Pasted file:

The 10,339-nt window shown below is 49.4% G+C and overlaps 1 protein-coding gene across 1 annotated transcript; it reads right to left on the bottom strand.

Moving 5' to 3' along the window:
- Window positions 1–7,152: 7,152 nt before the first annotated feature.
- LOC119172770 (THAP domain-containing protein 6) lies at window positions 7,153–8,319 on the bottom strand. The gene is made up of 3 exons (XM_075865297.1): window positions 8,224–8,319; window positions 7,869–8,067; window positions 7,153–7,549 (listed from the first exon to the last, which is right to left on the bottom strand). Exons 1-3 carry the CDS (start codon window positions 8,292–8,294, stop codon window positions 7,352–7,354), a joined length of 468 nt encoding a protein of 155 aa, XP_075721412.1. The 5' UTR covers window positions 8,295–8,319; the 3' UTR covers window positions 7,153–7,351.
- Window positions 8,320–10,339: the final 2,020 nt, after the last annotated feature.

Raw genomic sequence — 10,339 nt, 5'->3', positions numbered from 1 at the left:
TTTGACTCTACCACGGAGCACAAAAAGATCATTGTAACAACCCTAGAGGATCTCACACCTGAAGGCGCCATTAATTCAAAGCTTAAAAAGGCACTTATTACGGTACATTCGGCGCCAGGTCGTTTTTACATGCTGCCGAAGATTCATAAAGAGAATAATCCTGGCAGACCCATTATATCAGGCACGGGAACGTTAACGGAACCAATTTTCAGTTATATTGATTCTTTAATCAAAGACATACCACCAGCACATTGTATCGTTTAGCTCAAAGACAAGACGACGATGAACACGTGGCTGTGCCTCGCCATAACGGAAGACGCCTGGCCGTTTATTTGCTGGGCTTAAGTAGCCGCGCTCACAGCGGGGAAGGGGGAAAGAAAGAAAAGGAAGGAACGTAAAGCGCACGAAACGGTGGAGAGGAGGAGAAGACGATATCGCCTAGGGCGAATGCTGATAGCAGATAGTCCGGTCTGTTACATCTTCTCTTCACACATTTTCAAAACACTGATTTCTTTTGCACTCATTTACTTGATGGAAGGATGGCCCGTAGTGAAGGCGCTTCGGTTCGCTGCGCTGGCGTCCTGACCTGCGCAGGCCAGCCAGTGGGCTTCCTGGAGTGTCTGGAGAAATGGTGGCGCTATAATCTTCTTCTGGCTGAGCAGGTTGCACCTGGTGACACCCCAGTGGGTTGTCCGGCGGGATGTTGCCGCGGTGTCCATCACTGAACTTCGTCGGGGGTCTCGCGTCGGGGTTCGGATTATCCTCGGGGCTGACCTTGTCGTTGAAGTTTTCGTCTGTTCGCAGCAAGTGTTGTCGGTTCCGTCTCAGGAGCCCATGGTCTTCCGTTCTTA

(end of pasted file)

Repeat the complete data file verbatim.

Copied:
The 10,339-nt window shown below is 49.4% G+C and overlaps 1 protein-coding gene across 1 annotated transcript; it reads right to left on the bottom strand.

Moving 5' to 3' along the window:
- Window positions 1–7,152: 7,152 nt before the first annotated feature.
- LOC119172770 (THAP domain-containing protein 6) lies at window positions 7,153–8,319 on the bottom strand. The gene is made up of 3 exons (XM_075865297.1): window positions 8,224–8,319; window positions 7,869–8,067; window positions 7,153–7,549 (listed from the first exon to the last, which is right to left on the bottom strand). Exons 1-3 carry the CDS (start codon window positions 8,292–8,294, stop codon window positions 7,352–7,354), a joined length of 468 nt encoding a protein of 155 aa, XP_075721412.1. The 5' UTR covers window positions 8,295–8,319; the 3' UTR covers window positions 7,153–7,351.
- Window positions 8,320–10,339: the final 2,020 nt, after the last annotated feature.

Raw genomic sequence — 10,339 nt, 5'->3', positions numbered from 1 at the left:
TTTGACTCTACCACGGAGCACAAAAAGATCATTGTAACAACCCTAGAGGATCTCACACCTGAAGGCGCCATTAATTCAAAGCTTAAAAAGGCACTTATTACGGTACATTCGGCGCCAGGTCGTTTTTACATGCTGCCGAAGATTCATAAAGAGAATAATCCTGGCAGACCCATTATATCAGGCACGGGAACGTTAACGGAACCAATTTTCAGTTATATTGATTCTTTAATCAAAGACATACCACCAGCACATTGTATCGTTTAGCTCAAAGACAAGACGACGATGAACACGTGGCTGTGCCTCGCCATAACGGAAGACGCCTGGCCGTTTATTTGCTGGGCTTAAGTAGCCGCGCTCACAGCGGGGAAGGGGGAAAGAAAGAAAAGGAAGGAACGTAAAGCGCACGAAACGGTGGAGAGGAGGAGAAGACGATATCGCCTAGGGCGAATGCTGATAGCAGATAGTCCGGTCTGTTACATCTTCTCTTCACACATTTTCAAAACACTGATTTCTTTTGCACTCATTTACTTGATGGAAGGATGGCCCGTAGTGAAGGCGCTTCGGTTCGCTGCGCTGGCGTCCTGACCTGCGCAGGCCAGCCAGTGGGCTTCCTGGAGTGTCTGGAGAAATGGTGGCGCTATAATCTTCTTCTGGCTGAGCAGGTTGCACCTGGTGACACCCCAGTGGGTTGTCCGGCGGGATGTTGCCGCGGTGTCCATCACTGAACTTCGTCGGGGGTCTCGCGTCGGGGTTCGGATTATCCTCGGGGCTGACCTTGTCGTTGAAGTTTTCGTCTGTTCGCAGCAAGTGTTGTCGGTTCCGTCTCAGGAGCCCATGGTCTTCCGTTCTTA